Candidate Joe McComb Formally Requests Recall After Close Race - KiiiTV.com South Texas, Corpus Christi, Coastal Bend

Candidate Joe McComb Formally Requests Recall After Close Race

Posted: Updated:
CORPUS CHRISTI (Kiii News) - Precinct 4 Nueces County Commissioner Joe McComb lost his reelection bid to challenger Brent Chesney in Tuesday's primary election runoff, and on Wednesday, he asked for a recount.

McComb lost by a margin of 162 votes, or about four-percent.

McComb said he has started the ball rolling for a recount, but not because he is questioning the totals. Instead, he says he is upset about the computer program that was used to do the counting.

"The County purchased a program to handle elections, and the more I'm finding out about it, at this point, is it's designed to handle general elections, not primary elections," McComb said.

McComb said Nueces County paid $150,000 for that computer program back in 2012. He sent an email to Republican Party Chairman Mike Bergsma telling him about a vote tabulation problem at the county courthouse on Tuesday night, adding that he was formally asking for a recount.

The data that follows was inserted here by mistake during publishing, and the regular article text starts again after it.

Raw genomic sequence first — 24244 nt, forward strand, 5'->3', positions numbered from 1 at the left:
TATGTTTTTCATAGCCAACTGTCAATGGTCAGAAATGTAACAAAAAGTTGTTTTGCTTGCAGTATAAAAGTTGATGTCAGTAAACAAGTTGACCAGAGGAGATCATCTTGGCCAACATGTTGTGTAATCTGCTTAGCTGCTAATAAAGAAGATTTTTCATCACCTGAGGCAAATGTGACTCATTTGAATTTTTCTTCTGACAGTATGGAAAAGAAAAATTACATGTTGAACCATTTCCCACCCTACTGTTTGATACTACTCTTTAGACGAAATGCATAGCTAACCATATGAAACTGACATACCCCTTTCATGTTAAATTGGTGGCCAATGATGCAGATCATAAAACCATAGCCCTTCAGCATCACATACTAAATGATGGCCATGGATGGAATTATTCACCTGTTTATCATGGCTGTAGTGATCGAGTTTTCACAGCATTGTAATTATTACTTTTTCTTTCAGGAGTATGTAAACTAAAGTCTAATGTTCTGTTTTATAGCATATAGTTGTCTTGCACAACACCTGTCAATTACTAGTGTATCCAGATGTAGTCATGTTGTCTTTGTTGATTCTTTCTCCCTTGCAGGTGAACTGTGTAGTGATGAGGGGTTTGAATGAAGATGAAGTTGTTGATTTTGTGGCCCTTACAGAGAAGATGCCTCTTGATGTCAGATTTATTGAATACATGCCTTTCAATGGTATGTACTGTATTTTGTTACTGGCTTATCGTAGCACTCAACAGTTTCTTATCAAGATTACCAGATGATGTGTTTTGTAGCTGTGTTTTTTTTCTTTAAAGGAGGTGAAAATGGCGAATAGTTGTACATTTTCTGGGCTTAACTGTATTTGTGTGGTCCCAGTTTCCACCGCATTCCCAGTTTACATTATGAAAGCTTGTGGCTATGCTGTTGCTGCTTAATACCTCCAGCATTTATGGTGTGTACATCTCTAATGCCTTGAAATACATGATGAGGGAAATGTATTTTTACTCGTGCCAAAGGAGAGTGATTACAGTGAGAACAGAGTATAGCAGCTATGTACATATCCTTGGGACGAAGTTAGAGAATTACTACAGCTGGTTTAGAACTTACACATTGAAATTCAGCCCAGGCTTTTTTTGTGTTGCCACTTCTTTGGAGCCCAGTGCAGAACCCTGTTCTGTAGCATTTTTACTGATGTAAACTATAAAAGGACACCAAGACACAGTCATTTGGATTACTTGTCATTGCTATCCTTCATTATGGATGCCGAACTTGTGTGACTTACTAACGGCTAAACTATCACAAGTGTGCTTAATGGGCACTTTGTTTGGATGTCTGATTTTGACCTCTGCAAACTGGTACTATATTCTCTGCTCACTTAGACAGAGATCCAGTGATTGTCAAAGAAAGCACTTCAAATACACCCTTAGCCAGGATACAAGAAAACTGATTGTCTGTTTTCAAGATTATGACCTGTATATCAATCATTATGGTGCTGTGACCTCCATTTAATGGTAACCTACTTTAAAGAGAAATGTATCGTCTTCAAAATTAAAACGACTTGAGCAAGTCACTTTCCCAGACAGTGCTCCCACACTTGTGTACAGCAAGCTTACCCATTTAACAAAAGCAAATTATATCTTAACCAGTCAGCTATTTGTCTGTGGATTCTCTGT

However, McComb said he is not necessarily going through with the recount process because he would actually have to pay a fee of $100 for each of the 20 precincts in his district, for a total of about $2,000.

"We don't accept the numbers as they are," McComb said. "It may just be a simple meeting of the minds there at the courthouse with the IT people and the others to acknowledge exactly what happened, confirming that all the votes have been counted and everything is good. It just, when it went into the sausage grinder, it didn't come out sausage."

"We told people every vote was going to count," Chesney said. "We told people it was going to be a close race. We knew it was it was going to be a close race, and that's what it turned out to be."

Kimberly Curtis, the Nueces County Republican Party chairwoman, said that if McComb does decide he wants a recount, he will have to specify the type of recount, whether manual or electronic, and pay a deposit to get the ball rolling.

McComb told 3News that if he is able to get the computer program issues resolved, then there may be no need for the recount.